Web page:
We started with a prayer, then sang a couple of Christmas carols. Our friends Martin & Tiki Wilkes distributed colorful handbells and Tiki led them in playing several songs. Everybody enjoyed this – it was fun, and the men laughed as they rang the bells. Some of the guys really got into this and didn’t want to stop!
Out of the corner of my eye, I watched David as he took this whole scene in. He’d been in this jail before, but this trip was totally different than the previous ones. A few years ago, he’d been one of the inmates. His eyes misted up more than once as he watched the men enjoying themselves.
Then it was David’s turn to speak to the men.
This was absolutely one of those “full circle” life events for him. Once he’d been an inmate, needing to make drastic changes in his life. Once he’d been a spectator in the Christmas programs at the jail. But his surrender to Jesus Christ lifted him out of that lifestyle, changed him completely, gave him *life* more abundant than ever.
He spoke to the men of his testimony, telling them about God’s wake-up call to him: being shot in the head and living to tell about it. Continuing his testimony, he talked of his abuse of drugs and alcohol, then about times in the psychiatric hospital. He spoke in words they understood and could relate to. When he told them about being on thorazine, he mimicked the “thorazine shuffle” – to the delight of the guys. They nodded and laughed at his antics. And I *knew* that many of them had definitely “been there.”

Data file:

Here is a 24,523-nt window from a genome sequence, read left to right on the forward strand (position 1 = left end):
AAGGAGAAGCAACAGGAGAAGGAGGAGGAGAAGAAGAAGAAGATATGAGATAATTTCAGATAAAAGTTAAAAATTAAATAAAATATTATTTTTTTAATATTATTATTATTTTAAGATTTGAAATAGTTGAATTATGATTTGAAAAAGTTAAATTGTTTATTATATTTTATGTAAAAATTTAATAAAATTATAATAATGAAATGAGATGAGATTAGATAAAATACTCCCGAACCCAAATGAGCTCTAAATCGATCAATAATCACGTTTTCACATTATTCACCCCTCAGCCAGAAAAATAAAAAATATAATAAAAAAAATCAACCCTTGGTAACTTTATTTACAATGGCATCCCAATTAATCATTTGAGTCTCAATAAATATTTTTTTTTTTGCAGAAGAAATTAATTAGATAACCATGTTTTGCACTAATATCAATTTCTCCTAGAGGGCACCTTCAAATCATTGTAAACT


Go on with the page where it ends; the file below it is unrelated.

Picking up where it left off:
Using a couple of clear gallon jugs, he illustrated how one’s life can become weighed down with garbage. He tossed in chunks of bricks that represented negative treatment from relatives, then added smaller gravels to signify the same from other important folks like teachers, and coaches. On top of that he added sand – bad habits and labels from friends. The jug looked pretty full at this point – but there was room for water. That was negative self-talk. The mess in the jar was really ugly.